About 8.9 million Americans are looking for work, says the Labor Department.
If you were among them last year, you may be able to deduct some of the job-hunting expenses from your 1991 income tax.
The expenses must be included under the "miscellaneous" category on your tax return. If miscellaneous expenses total more than 2 percent of your adjusted gross income, you may deduct the amount that exceeds the 2 percent level.
Here are some of the job-hunting expenses that are deductible. But to claim the expenses, you need to have been looking for a new job in your current occupation:
* Employment-agency fees. If you use an employment agency or a career consultant, the fees can be deducted.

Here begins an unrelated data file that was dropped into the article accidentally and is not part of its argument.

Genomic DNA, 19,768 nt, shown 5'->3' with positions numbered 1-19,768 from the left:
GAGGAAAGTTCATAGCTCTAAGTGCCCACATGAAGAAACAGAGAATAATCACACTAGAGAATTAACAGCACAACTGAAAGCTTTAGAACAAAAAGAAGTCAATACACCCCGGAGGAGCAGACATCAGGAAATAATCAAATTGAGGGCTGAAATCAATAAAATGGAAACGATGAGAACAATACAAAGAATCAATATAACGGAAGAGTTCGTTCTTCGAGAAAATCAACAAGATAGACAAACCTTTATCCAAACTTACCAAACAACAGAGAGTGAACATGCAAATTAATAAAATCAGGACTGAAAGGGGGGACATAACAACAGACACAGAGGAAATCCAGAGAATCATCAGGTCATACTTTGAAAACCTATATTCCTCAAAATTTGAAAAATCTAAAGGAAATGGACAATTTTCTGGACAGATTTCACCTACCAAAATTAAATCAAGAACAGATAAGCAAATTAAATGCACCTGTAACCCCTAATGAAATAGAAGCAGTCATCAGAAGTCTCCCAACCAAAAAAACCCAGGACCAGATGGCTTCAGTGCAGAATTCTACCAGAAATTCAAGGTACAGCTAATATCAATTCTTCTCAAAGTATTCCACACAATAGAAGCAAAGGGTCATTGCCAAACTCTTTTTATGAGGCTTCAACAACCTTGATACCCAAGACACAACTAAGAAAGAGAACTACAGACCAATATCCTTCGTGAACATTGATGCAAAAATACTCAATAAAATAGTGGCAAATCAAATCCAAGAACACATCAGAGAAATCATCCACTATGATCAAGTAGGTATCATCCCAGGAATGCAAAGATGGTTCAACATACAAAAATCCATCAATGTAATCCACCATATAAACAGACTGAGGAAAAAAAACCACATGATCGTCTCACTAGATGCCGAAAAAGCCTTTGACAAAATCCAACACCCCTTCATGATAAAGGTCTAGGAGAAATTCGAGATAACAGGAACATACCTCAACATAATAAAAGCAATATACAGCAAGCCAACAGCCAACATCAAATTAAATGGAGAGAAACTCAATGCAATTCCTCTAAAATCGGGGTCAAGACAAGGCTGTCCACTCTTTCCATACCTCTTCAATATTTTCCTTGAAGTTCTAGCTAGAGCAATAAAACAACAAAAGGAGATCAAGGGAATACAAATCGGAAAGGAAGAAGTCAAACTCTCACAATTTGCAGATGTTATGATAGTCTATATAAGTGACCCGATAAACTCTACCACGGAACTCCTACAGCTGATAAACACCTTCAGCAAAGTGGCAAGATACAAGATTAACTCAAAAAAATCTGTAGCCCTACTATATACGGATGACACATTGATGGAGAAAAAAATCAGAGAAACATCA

* Resume. You can deduct the amounts you spend for typing, printing and mailing copies of a resume to would-be employers.
* Travel expenses. If you traveled out of town looking for work, you can deduct travel expenses. The amount of time you spent job-hunting is crucial when trying to decide if the trip can be written off. Even if the travel was primarily for fun, you still may deduct the part related to your job search.